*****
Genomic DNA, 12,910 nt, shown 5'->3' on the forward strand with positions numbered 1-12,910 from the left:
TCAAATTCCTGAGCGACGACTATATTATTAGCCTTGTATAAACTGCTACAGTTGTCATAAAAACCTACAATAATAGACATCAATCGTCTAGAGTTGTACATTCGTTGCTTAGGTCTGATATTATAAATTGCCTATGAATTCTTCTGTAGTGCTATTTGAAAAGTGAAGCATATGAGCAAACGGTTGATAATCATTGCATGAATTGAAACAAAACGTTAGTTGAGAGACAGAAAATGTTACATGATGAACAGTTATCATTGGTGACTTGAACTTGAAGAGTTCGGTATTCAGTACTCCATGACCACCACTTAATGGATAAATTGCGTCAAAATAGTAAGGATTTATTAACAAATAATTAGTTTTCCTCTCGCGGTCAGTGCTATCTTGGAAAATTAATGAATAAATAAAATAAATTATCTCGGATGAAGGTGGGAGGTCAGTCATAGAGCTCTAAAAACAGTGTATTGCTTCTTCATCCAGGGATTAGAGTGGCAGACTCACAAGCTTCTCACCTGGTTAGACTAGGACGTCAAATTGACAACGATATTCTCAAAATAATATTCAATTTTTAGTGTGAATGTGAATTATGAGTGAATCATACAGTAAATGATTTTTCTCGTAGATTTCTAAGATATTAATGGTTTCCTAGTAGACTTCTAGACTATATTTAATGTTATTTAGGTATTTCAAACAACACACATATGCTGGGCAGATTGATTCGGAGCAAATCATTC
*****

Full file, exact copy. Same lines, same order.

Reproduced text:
Genomic DNA, 12,910 nt, shown 5'->3' on the forward strand with positions numbered 1-12,910 from the left:
TCAAATTCCTGAGCGACGACTATATTATTAGCCTTGTATAAACTGCTACAGTTGTCATAAAAACCTACAATAATAGACATCAATCGTCTAGAGTTGTACATTCGTTGCTTAGGTCTGATATTATAAATTGCCTATGAATTCTTCTGTAGTGCTATTTGAAAAGTGAAGCATATGAGCAAACGGTTGATAATCATTGCATGAATTGAAACAAAACGTTAGTTGAGAGACAGAAAATGTTACATGATGAACAGTTATCATTGGTGACTTGAACTTGAAGAGTTCGGTATTCAGTACTCCATGACCACCACTTAATGGATAAATTGCGTCAAAATAGTAAGGATTTATTAACAAATAATTAGTTTTCCTCTCGCGGTCAGTGCTATCTTGGAAAATTAATGAATAAATAAAATAAATTATCTCGGATGAAGGTGGGAGGTCAGTCATAGAGCTCTAAAAACAGTGTATTGCTTCTTCATCCAGGGATTAGAGTGGCAGACTCACAAGCTTCTCACCTGGTTAGACTAGGACGTCAAATTGACAACGATATTCTCAAAATAATATTCAATTTTTAGTGTGAATGTGAATTATGAGTGAATCATACAGTAAATGATTTTTCTCGTAGATTTCTAAGATATTAATGGTTTCCTAGTAGACTTCTAGACTATATTTAATGTTATTTAGGTATTTCAAACAACACACATATGCTGGGCAGATTGATTCGGAGCAAATCATTC